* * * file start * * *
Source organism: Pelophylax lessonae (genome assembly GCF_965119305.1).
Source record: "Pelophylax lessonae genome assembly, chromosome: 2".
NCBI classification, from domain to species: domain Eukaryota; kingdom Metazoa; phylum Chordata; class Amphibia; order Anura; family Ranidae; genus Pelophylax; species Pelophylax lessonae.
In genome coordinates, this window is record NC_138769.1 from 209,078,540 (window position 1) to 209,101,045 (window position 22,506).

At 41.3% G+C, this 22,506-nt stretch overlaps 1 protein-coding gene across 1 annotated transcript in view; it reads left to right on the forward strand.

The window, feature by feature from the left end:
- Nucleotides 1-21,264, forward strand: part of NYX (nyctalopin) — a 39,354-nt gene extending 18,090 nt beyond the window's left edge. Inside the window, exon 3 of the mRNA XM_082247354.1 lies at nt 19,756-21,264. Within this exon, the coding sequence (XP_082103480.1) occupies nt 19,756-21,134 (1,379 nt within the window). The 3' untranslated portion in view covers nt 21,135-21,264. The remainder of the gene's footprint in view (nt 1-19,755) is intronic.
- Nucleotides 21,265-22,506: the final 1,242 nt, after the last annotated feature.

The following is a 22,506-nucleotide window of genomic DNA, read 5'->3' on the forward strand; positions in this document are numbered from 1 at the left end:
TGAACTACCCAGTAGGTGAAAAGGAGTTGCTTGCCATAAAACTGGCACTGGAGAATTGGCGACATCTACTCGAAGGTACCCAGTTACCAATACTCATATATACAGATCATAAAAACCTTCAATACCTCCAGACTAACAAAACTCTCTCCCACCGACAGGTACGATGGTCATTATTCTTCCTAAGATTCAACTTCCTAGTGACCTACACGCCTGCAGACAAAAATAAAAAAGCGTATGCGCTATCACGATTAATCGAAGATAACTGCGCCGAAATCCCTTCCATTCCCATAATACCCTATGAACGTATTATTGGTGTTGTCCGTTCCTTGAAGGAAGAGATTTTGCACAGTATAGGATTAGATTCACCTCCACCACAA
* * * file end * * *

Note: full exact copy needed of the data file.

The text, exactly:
Source organism: Pelophylax lessonae (genome assembly GCF_965119305.1).
Source record: "Pelophylax lessonae genome assembly, chromosome: 2".
NCBI classification, from domain to species: domain Eukaryota; kingdom Metazoa; phylum Chordata; class Amphibia; order Anura; family Ranidae; genus Pelophylax; species Pelophylax lessonae.
In genome coordinates, this window is record NC_138769.1 from 209,078,540 (window position 1) to 209,101,045 (window position 22,506).

At 41.3% G+C, this 22,506-nt stretch overlaps 1 protein-coding gene across 1 annotated transcript in view; it reads left to right on the forward strand.

The window, feature by feature from the left end:
- Nucleotides 1-21,264, forward strand: part of NYX (nyctalopin) — a 39,354-nt gene extending 18,090 nt beyond the window's left edge. Inside the window, exon 3 of the mRNA XM_082247354.1 lies at nt 19,756-21,264. Within this exon, the coding sequence (XP_082103480.1) occupies nt 19,756-21,134 (1,379 nt within the window). The 3' untranslated portion in view covers nt 21,135-21,264. The remainder of the gene's footprint in view (nt 1-19,755) is intronic.
- Nucleotides 21,265-22,506: the final 1,242 nt, after the last annotated feature.

The following is a 22,506-nucleotide window of genomic DNA, read 5'->3' on the forward strand; positions in this document are numbered from 1 at the left end:
TGAACTACCCAGTAGGTGAAAAGGAGTTGCTTGCCATAAAACTGGCACTGGAGAATTGGCGACATCTACTCGAAGGTACCCAGTTACCAATACTCATATATACAGATCATAAAAACCTTCAATACCTCCAGACTAACAAAACTCTCTCCCACCGACAGGTACGATGGTCATTATTCTTCCTAAGATTCAACTTCCTAGTGACCTACACGCCTGCAGACAAAAATAAAAAAGCGTATGCGCTATCACGATTAATCGAAGATAACTGCGCCGAAATCCCTTCCATTCCCATAATACCCTATGAACGTATTATTGGTGTTGTCCGTTCCTTGAAGGAAGAGATTTTGCACAGTATAGGATTAGATTCACCTCCACCACAA